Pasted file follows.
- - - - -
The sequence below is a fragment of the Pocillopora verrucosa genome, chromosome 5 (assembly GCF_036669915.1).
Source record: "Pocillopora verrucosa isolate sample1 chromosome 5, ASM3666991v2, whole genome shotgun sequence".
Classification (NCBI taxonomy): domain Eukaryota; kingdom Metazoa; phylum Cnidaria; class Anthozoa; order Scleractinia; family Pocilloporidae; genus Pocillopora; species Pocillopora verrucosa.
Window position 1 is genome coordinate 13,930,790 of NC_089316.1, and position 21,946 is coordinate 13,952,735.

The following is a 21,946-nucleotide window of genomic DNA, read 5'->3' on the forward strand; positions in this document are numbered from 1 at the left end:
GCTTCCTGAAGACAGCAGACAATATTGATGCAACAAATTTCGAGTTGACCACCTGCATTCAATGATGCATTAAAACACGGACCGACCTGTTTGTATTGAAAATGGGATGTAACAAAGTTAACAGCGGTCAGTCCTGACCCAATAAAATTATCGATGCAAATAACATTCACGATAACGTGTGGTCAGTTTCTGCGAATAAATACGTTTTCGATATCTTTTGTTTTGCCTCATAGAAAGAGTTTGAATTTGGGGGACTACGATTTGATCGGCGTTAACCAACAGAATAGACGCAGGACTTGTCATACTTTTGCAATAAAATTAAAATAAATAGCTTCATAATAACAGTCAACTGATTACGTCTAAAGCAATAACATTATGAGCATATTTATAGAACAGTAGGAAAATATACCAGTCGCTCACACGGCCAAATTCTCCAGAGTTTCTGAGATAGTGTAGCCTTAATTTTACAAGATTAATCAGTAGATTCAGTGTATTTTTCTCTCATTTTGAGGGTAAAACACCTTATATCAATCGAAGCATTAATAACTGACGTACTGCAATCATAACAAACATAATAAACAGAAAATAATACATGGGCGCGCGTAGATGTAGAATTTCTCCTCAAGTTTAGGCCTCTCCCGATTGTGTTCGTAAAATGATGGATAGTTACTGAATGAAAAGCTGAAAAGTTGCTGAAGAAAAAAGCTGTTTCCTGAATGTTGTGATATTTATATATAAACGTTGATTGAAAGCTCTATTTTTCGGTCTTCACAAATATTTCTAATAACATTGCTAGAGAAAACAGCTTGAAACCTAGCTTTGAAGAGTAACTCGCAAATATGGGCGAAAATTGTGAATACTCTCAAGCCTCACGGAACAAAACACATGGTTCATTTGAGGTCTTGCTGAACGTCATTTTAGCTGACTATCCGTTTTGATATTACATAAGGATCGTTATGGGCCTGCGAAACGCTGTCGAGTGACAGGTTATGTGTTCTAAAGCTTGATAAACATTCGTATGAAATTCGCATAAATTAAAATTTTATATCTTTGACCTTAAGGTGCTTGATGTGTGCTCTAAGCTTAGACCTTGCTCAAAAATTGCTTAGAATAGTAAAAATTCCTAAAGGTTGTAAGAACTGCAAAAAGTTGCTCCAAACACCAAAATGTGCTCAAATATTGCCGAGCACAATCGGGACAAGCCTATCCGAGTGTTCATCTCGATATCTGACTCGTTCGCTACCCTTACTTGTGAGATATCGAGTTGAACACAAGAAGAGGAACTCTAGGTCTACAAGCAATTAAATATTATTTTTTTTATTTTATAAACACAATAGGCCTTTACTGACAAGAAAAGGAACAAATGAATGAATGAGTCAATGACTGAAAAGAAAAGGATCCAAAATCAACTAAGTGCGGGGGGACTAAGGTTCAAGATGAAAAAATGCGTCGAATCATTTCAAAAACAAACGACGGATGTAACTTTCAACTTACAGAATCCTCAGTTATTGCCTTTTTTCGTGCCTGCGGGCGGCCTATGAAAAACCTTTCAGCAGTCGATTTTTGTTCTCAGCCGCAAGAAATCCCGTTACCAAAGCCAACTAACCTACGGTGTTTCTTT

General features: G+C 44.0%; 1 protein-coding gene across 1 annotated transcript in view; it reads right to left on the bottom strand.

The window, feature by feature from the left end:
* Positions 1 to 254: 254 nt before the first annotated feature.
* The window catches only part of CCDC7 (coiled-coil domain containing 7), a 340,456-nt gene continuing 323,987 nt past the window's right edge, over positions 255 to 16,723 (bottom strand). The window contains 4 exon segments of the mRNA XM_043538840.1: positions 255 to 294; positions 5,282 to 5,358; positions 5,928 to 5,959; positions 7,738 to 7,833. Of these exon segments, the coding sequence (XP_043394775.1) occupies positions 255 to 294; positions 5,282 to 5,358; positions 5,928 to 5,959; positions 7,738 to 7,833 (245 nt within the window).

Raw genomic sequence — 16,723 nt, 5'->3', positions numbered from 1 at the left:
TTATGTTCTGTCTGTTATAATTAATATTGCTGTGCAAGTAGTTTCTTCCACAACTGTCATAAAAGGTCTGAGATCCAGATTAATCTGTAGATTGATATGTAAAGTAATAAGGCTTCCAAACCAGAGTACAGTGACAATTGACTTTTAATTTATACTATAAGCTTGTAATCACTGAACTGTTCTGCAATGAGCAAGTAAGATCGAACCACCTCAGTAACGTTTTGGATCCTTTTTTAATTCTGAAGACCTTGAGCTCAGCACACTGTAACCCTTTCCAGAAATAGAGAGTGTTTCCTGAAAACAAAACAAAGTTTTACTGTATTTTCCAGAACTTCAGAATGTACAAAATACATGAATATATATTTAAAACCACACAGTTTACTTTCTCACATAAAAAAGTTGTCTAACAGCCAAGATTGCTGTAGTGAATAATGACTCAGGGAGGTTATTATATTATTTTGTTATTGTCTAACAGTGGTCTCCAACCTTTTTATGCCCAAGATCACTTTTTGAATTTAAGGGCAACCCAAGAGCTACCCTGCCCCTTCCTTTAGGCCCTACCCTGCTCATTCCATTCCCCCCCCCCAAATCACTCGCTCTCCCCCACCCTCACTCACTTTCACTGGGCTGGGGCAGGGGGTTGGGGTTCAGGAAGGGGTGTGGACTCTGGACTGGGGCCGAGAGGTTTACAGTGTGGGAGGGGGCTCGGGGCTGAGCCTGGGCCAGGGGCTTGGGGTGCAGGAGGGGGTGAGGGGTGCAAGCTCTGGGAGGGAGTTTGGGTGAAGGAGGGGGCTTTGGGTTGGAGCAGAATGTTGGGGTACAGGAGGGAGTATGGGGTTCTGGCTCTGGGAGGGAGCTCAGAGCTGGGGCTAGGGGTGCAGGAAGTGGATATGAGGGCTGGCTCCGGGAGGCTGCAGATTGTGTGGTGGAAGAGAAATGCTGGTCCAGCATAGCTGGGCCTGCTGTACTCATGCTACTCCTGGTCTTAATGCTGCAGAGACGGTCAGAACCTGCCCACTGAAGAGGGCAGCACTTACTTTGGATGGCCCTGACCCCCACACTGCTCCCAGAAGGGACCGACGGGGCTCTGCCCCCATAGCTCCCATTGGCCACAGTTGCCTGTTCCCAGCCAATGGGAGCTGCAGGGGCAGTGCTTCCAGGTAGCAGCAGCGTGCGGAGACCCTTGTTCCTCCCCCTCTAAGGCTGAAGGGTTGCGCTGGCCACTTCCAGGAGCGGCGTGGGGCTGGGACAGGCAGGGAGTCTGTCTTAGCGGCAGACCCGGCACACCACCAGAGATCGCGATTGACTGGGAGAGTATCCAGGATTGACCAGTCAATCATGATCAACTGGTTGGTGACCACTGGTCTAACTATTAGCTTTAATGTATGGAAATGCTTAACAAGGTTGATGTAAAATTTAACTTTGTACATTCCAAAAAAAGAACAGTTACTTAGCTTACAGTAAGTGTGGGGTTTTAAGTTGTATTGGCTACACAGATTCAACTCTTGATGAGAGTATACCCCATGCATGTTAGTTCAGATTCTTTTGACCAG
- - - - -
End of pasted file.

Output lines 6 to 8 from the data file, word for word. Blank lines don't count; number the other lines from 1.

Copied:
GCTTCCTGAAGACAGCAGACAATATTGATGCAACAAATTTCGAGTTGACCACCTGCATTCAATGATGCATTAAAACACGGACCGACCTGTTTGTATTGAAAATGGGATGTAACAAAGTTAACAGCGGTCAGTCCTGACCCAATAAAATTATCGATGCAAATAACATTCACGATAACGTGTGGTCAGTTTCTGCGAATAAATACGTTTTCGATATCTTTTGTTTTGCCTCATAGAAAGAGTTTGAATTTGGGGGACTACGATTTGATCGGCGTTAACCAACAGAATAGACGCAGGACTTGTCATACTTTTGCAATAAAATTAAAATAAATAGCTTCATAATAACAGTCAACTGATTACGTCTAAAGCAATAACATTATGAGCATATTTATAGAACAGTAGGAAAATATACCAGTCGCTCACACGGCCAAATTCTCCAGAGTTTCTGAGATAGTGTAGCCTTAATTTTACAAGATTAATCAGTAGATTCAGTGTATTTTTCTCTCATTTTGAGGGTAAAACACCTTATATCAATCGAAGCATTAATAACTGACGTACTGCAATCATAACAAACATAATAAACAGAAAATAATACATGGGCGCGCGTAGATGTAGAATTTCTCCTCAAGTTTAGGCCTCTCCCGATTGTGTTCGTAAAATGATGGATAGTTACTGAATGAAAAGCTGAAAAGTTGCTGAAGAAAAAAGCTGTTTCCTGAATGTTGTGATATTTATATATAAACGTTGATTGAAAGCTCTATTTTTCGGTCTTCACAAATATTTCTAATAACATTGCTAGAGAAAACAGCTTGAAACCTAGCTTTGAAGAGTAACTCGCAAATATGGGCGAAAATTGTGAATACTCTCAAGCCTCACGGAACAAAACACATGGTTCATTTGAGGTCTTGCTGAACGTCATTTTAGCTGACTATCCGTTTTGATATTACATAAGGATCGTTATGGGCCTGCGAAACGCTGTCGAGTGACAGGTTATGTGTTCTAAAGCTTGATAAACATTCGTATGAAATTCGCATAAATTAAAATTTTATATCTTTGACCTTAAGGTGCTTGATGTGTGCTCTAAGCTTAGACCTTGCTCAAAAATTGCTTAGAATAGTAAAAATTCCTAAAGGTTGTAAGAACTGCAAAAAGTTGCTCCAAACACCAAAATGTGCTCAAATATTGCCGAGCACAATCGGGACAAGCCTATCCGAGTGTTCATCTCGATATCTGACTCGTTCGCTACCCTTACTTGTGAGATATCGAGTTGAACACAAGAAGAGGAACTCTAGGTCTACAAGCAATTAAATATTATTTTTTTTATTTTATAAACACAATAGGCCTTTACTGACAAGAAAAGGAACAAATGAATGAATGAGTCAATGACTGAAAAGAAAAGGATCCAAAATCAACTAAGTGCGGGGGGACTAAGGTTCAAGATGAAAAAATGCGTCGAATCATTTCAAAAACAAACGACGGATGTAACTTTCAACTTACAGAATCCTCAGTTATTGCCTTTTTTCGTGCCTGCGGGCGGCCTATGAAAAACCTTTCAGCAGTCGATTTTTGTTCTCAGCCGCAAGAAATCCCGTTACCAAAGCCAACTAACCTACGGTGTTTCTTT

General features: G+C 44.0%; 1 protein-coding gene across 1 annotated transcript in view; it reads right to left on the bottom strand.

The window, feature by feature from the left end: